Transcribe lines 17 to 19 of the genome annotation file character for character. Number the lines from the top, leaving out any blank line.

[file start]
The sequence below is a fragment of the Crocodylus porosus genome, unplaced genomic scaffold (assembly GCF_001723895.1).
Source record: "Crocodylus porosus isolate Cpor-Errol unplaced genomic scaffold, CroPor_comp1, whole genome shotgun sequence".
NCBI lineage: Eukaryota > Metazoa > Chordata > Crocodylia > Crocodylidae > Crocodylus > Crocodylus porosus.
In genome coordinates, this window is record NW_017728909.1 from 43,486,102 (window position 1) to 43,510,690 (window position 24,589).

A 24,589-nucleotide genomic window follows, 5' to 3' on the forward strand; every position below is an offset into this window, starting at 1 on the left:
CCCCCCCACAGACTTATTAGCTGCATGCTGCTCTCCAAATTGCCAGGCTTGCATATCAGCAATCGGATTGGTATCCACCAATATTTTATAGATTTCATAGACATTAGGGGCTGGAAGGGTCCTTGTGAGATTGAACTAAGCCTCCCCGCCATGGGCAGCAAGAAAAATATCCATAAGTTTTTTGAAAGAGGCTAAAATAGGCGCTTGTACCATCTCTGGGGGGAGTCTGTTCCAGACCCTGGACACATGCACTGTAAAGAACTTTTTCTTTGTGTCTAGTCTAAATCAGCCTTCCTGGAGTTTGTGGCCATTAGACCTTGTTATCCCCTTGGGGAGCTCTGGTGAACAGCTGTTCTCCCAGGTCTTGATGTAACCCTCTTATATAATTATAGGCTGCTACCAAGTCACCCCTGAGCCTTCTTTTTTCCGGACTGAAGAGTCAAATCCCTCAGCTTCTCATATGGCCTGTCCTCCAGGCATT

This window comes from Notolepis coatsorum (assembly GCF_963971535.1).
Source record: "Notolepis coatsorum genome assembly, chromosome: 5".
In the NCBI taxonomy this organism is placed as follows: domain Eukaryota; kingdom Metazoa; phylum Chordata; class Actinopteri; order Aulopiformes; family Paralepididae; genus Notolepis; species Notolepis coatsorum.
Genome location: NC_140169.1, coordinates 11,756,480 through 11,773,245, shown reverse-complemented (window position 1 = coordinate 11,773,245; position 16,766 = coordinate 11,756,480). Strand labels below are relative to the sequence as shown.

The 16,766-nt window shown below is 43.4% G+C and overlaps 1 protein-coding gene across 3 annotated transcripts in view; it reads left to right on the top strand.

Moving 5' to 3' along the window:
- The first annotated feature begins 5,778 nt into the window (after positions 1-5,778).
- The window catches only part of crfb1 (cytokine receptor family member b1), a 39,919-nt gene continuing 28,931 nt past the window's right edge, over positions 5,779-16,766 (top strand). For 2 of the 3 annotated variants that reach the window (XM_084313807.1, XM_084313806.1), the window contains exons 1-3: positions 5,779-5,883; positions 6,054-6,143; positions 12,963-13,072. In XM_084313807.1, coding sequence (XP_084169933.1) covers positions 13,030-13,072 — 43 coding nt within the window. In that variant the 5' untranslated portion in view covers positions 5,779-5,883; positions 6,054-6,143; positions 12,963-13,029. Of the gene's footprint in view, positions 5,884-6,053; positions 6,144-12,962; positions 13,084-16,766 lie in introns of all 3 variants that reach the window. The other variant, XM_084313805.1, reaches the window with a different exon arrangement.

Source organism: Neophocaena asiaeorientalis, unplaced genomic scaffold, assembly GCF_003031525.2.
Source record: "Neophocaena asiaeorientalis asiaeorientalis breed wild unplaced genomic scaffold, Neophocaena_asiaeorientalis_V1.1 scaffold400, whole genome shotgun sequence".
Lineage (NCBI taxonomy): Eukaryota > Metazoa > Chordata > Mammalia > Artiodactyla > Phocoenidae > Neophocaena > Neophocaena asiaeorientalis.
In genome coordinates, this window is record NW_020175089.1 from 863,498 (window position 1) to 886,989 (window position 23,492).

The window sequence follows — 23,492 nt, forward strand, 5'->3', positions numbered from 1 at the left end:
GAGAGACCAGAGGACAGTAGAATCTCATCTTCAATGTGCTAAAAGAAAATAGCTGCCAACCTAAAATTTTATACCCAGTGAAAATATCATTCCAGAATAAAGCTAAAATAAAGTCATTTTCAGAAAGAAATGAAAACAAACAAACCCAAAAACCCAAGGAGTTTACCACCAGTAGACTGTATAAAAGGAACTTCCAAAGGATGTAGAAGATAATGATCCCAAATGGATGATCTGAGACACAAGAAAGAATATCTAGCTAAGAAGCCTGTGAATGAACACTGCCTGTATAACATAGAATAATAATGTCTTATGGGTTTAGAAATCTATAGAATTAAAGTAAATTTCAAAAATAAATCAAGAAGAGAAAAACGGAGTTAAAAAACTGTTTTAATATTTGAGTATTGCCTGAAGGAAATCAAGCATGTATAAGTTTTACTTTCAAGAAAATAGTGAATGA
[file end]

Lineage (NCBI taxonomy): Eukaryota > Metazoa > Chordata > Mammalia > Artiodactyla > Phocoenidae > Neophocaena > Neophocaena asiaeorientalis.
In genome coordinates, this window is record NW_020175089.1 from 863,498 (window position 1) to 886,989 (window position 23,492).

The window sequence follows — 23,492 nt, forward strand, 5'->3', positions numbered from 1 at the left end: